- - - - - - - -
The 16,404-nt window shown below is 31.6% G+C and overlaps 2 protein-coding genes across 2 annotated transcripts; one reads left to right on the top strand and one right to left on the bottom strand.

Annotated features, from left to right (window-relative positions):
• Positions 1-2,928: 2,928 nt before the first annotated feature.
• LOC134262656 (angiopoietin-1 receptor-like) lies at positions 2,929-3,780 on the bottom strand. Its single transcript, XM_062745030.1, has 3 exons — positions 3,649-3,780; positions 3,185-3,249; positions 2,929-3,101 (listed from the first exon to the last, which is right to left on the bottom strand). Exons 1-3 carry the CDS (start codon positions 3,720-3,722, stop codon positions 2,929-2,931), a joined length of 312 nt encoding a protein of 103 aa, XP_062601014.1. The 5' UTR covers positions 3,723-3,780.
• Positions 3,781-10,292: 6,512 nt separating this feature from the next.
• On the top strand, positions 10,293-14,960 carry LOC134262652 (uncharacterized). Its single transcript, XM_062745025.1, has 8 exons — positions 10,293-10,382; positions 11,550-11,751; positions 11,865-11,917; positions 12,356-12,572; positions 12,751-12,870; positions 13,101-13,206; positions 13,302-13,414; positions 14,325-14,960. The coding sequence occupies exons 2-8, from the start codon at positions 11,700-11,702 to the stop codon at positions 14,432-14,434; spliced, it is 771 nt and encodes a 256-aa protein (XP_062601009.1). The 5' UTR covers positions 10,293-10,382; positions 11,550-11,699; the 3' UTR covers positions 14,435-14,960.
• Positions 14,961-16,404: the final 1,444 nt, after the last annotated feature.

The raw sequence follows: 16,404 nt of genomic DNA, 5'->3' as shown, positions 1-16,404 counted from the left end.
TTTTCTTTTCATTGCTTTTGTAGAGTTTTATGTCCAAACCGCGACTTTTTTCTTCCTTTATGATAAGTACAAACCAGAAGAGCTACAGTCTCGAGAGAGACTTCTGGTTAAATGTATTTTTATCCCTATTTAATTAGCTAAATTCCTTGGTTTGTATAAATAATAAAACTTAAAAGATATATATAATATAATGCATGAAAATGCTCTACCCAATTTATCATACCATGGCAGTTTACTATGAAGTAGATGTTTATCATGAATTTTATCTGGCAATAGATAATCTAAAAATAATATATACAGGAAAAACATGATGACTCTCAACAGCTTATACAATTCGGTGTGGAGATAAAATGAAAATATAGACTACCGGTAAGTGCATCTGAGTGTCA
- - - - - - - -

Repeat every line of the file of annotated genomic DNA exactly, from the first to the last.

The 16,404-nt window shown below is 31.6% G+C and overlaps 2 protein-coding genes across 2 annotated transcripts; one reads left to right on the top strand and one right to left on the bottom strand.

Annotated features, from left to right (window-relative positions):
• Positions 1-2,928: 2,928 nt before the first annotated feature.
• LOC134262656 (angiopoietin-1 receptor-like) lies at positions 2,929-3,780 on the bottom strand. Its single transcript, XM_062745030.1, has 3 exons — positions 3,649-3,780; positions 3,185-3,249; positions 2,929-3,101 (listed from the first exon to the last, which is right to left on the bottom strand). Exons 1-3 carry the CDS (start codon positions 3,720-3,722, stop codon positions 2,929-2,931), a joined length of 312 nt encoding a protein of 103 aa, XP_062601014.1. The 5' UTR covers positions 3,723-3,780.
• Positions 3,781-10,292: 6,512 nt separating this feature from the next.
• On the top strand, positions 10,293-14,960 carry LOC134262652 (uncharacterized). Its single transcript, XM_062745025.1, has 8 exons — positions 10,293-10,382; positions 11,550-11,751; positions 11,865-11,917; positions 12,356-12,572; positions 12,751-12,870; positions 13,101-13,206; positions 13,302-13,414; positions 14,325-14,960. The coding sequence occupies exons 2-8, from the start codon at positions 11,700-11,702 to the stop codon at positions 14,432-14,434; spliced, it is 771 nt and encodes a 256-aa protein (XP_062601009.1). The 5' UTR covers positions 10,293-10,382; positions 11,550-11,699; the 3' UTR covers positions 14,435-14,960.
• Positions 14,961-16,404: the final 1,444 nt, after the last annotated feature.

The raw sequence follows: 16,404 nt of genomic DNA, 5'->3' as shown, positions 1-16,404 counted from the left end.
TTTTCTTTTCATTGCTTTTGTAGAGTTTTATGTCCAAACCGCGACTTTTTTCTTCCTTTATGATAAGTACAAACCAGAAGAGCTACAGTCTCGAGAGAGACTTCTGGTTAAATGTATTTTTATCCCTATTTAATTAGCTAAATTCCTTGGTTTGTATAAATAATAAAACTTAAAAGATATATATAATATAATGCATGAAAATGCTCTACCCAATTTATCATACCATGGCAGTTTACTATGAAGTAGATGTTTATCATGAATTTTATCTGGCAATAGATAATCTAAAAATAATATATACAGGAAAAACATGATGACTCTCAACAGCTTATACAATTCGGTGTGGAGATAAAATGAAAATATAGACTACCGGTAAGTGCATCTGAGTGTCA